Hi all, after seeing the review on Kristie's blog, I trucked out to B&N this morning and got the last copy!

So guess what I've spent most of this lazy Labor Day doing? I've got about 100 pages to go and can say most definitely, this is a damn good book! And while I liked BW and thought it a good read, this is a better story and a better written book. And I love a sweeping saga to death, historical or otherwise!

So, I hope to see a GSSD soon, that be a Great Sweeping Saga Drive!

Wendy said...

SonomaLass: Ahhh, but Jamie isn't Scottish - so 'tis alright. He's English.

What I liked about this book was that the history was integral to the plot. Sometimes you hit on some historical romances and they feel "interchangeable." Change a few dates, change a few fashions and the story could take place anywhere. Not so with this story.

Peggy: Heh - I'll leave a Big Sweeping Saga Drive in Kristie's capable hands! She's been reading romance a lot longer than I have and her knowledge of The Old School far surpasses mine!

Kwana said...

Thanks for this review. I'm sucked in. I didn't go gaga for Broken Wing either but the darn book stayed with me for a long time which says a lot for it. This is on my list for sure.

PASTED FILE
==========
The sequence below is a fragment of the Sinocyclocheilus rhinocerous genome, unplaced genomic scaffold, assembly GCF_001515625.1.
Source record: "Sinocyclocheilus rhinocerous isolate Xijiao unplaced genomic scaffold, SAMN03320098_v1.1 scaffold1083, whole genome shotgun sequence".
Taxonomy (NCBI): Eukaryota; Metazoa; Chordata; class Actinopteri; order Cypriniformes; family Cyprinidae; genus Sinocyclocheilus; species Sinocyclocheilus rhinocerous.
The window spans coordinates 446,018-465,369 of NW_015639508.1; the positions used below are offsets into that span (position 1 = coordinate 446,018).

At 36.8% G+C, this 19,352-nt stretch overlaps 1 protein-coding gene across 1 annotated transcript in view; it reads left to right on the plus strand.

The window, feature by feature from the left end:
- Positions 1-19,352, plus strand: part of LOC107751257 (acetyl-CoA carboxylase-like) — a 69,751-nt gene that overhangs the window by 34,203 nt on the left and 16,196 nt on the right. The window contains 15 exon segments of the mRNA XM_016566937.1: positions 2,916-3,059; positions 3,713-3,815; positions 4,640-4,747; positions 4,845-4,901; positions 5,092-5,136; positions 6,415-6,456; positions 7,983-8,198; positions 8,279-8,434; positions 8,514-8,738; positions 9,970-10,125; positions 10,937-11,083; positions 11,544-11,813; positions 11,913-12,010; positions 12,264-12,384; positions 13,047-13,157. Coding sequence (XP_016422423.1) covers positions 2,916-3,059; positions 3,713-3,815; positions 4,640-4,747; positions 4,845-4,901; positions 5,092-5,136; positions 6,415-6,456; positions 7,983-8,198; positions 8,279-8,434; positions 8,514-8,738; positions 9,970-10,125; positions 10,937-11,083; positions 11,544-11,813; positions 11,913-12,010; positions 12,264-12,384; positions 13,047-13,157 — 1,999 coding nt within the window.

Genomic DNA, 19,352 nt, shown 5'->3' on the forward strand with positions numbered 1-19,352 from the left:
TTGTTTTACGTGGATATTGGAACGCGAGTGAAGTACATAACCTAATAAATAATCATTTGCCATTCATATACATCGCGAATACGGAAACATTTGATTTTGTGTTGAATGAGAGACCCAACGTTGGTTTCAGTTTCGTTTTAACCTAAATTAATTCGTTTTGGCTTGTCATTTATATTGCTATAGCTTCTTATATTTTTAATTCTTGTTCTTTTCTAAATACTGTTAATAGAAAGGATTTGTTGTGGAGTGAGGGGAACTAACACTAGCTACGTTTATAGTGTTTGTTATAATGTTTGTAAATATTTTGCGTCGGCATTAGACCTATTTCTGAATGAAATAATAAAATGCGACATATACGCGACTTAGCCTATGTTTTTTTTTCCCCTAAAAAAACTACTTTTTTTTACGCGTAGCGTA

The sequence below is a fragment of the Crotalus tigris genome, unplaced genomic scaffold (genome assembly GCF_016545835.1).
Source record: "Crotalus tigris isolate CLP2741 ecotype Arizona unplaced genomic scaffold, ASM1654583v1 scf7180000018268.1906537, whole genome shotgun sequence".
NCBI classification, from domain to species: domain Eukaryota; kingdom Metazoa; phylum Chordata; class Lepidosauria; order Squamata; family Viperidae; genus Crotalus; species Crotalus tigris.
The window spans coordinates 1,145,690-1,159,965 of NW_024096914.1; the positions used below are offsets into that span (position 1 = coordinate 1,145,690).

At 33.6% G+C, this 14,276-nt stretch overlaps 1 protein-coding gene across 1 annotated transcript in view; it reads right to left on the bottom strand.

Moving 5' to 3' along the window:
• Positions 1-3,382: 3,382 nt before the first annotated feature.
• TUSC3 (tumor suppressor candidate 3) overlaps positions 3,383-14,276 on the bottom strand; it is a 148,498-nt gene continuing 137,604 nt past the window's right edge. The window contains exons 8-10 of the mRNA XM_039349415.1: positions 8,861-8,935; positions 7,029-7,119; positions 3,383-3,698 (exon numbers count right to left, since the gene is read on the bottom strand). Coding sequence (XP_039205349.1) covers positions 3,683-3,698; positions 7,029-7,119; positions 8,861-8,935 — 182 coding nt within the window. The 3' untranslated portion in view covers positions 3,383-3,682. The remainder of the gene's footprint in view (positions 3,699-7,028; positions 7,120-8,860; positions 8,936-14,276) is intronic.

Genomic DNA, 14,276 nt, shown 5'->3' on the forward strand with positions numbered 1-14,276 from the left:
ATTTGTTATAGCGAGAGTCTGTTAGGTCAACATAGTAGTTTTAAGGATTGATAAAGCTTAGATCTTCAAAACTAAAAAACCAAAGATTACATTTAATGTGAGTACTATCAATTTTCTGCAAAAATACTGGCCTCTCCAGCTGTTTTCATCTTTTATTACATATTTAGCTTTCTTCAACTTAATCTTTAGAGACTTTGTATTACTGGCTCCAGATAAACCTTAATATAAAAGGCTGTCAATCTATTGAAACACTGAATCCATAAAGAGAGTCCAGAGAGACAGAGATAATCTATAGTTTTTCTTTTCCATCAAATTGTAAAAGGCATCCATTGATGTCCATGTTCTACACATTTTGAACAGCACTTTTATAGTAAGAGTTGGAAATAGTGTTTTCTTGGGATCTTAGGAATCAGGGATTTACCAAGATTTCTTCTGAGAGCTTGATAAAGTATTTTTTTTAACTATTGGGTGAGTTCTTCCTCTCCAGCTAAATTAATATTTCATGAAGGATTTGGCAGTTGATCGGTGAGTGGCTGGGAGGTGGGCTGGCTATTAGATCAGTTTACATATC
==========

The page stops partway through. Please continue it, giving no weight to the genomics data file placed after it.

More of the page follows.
Tara Marie said...

This is actually the first Highland Rebel review I've read completely through. I like the time period, but honestly, the title is very off putting--I hate to admit that, too many flash backs to bad scottish romances of old.--LOL

@SonomaLass--"she named a Scottish hero Jamie? Seriously?"--exactly, I rolled my eyes at that.

I'm heading over to Amazon to put in my order.

Kati said...


Wow! A B+! OMG. I'm shocked.

I have this book in my stack, and will now bounce it up to the very top to read, since I also need to do the review. Thanks for a really great review, Wendy!

Wendy said...

Kwana: You'll have to try this one. Most of what annoyed me about Broken Wing wasn't an issue in Highland Rebel.

Tara Marie: Frankly, the title is very misleading...I think. Most of the story takes place in London and Ireland. Heroine is Scottish - but has traveled quite a bit, and hero is English. I don't have my copy sitting in front of me to double-check, but I'm guessing out of 450-some pages, maybe 100 pages of the story takes place in Scotland. Maybe?

Kati: Y'all need to start going over to pick on Rosie. You all think I'm a hard grader? She's WAY tougher. Trust me on this.

Tracy said...

I am SO glad to hear this! I didn't want to have babies with Broken Wing either and have been putting off reading Highland Rebel for that reason. I'm so happy to hear that you liked it!